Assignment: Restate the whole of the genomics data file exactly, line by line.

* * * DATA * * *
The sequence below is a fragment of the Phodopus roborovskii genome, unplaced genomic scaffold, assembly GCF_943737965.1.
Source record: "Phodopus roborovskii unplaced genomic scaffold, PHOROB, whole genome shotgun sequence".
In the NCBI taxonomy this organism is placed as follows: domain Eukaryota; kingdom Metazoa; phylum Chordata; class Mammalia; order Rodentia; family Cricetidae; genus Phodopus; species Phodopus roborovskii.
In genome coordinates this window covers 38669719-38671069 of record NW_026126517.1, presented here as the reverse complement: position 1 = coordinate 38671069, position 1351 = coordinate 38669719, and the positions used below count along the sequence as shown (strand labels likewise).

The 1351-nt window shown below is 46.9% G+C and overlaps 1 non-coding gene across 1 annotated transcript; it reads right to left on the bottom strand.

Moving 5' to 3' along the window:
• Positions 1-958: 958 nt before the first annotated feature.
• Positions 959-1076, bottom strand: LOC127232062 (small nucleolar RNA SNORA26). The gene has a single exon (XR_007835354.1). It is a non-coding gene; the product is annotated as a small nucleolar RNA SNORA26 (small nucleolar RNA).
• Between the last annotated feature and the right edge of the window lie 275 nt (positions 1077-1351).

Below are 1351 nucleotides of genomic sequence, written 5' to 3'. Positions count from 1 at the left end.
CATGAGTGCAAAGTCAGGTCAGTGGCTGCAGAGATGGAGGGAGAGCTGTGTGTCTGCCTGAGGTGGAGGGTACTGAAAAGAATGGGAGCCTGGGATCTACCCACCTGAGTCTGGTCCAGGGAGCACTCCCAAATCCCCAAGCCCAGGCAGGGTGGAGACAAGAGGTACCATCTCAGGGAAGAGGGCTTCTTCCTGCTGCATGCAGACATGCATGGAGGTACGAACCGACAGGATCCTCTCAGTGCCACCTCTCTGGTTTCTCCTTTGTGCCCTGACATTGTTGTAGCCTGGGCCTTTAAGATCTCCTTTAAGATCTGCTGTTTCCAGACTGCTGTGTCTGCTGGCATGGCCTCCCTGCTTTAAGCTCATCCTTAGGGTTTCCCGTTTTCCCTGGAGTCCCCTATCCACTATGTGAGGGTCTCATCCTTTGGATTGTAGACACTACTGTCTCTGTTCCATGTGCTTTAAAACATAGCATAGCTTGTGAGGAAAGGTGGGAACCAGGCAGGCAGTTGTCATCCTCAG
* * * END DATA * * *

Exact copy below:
The sequence below is a fragment of the Phodopus roborovskii genome, unplaced genomic scaffold, assembly GCF_943737965.1.
Source record: "Phodopus roborovskii unplaced genomic scaffold, PHOROB, whole genome shotgun sequence".
In the NCBI taxonomy this organism is placed as follows: domain Eukaryota; kingdom Metazoa; phylum Chordata; class Mammalia; order Rodentia; family Cricetidae; genus Phodopus; species Phodopus roborovskii.
In genome coordinates this window covers 38669719-38671069 of record NW_026126517.1, presented here as the reverse complement: position 1 = coordinate 38671069, position 1351 = coordinate 38669719, and the positions used below count along the sequence as shown (strand labels likewise).

The 1351-nt window shown below is 46.9% G+C and overlaps 1 non-coding gene across 1 annotated transcript; it reads right to left on the bottom strand.

Moving 5' to 3' along the window:
• Positions 1-958: 958 nt before the first annotated feature.
• Positions 959-1076, bottom strand: LOC127232062 (small nucleolar RNA SNORA26). The gene has a single exon (XR_007835354.1). It is a non-coding gene; the product is annotated as a small nucleolar RNA SNORA26 (small nucleolar RNA).
• Between the last annotated feature and the right edge of the window lie 275 nt (positions 1077-1351).

Below are 1351 nucleotides of genomic sequence, written 5' to 3'. Positions count from 1 at the left end.
CATGAGTGCAAAGTCAGGTCAGTGGCTGCAGAGATGGAGGGAGAGCTGTGTGTCTGCCTGAGGTGGAGGGTACTGAAAAGAATGGGAGCCTGGGATCTACCCACCTGAGTCTGGTCCAGGGAGCACTCCCAAATCCCCAAGCCCAGGCAGGGTGGAGACAAGAGGTACCATCTCAGGGAAGAGGGCTTCTTCCTGCTGCATGCAGACATGCATGGAGGTACGAACCGACAGGATCCTCTCAGTGCCACCTCTCTGGTTTCTCCTTTGTGCCCTGACATTGTTGTAGCCTGGGCCTTTAAGATCTCCTTTAAGATCTGCTGTTTCCAGACTGCTGTGTCTGCTGGCATGGCCTCCCTGCTTTAAGCTCATCCTTAGGGTTTCCCGTTTTCCCTGGAGTCCCCTATCCACTATGTGAGGGTCTCATCCTTTGGATTGTAGACACTACTGTCTCTGTTCCATGTGCTTTAAAACATAGCATAGCTTGTGAGGAAAGGTGGGAACCAGGCAGGCAGTTGTCATCCTCAG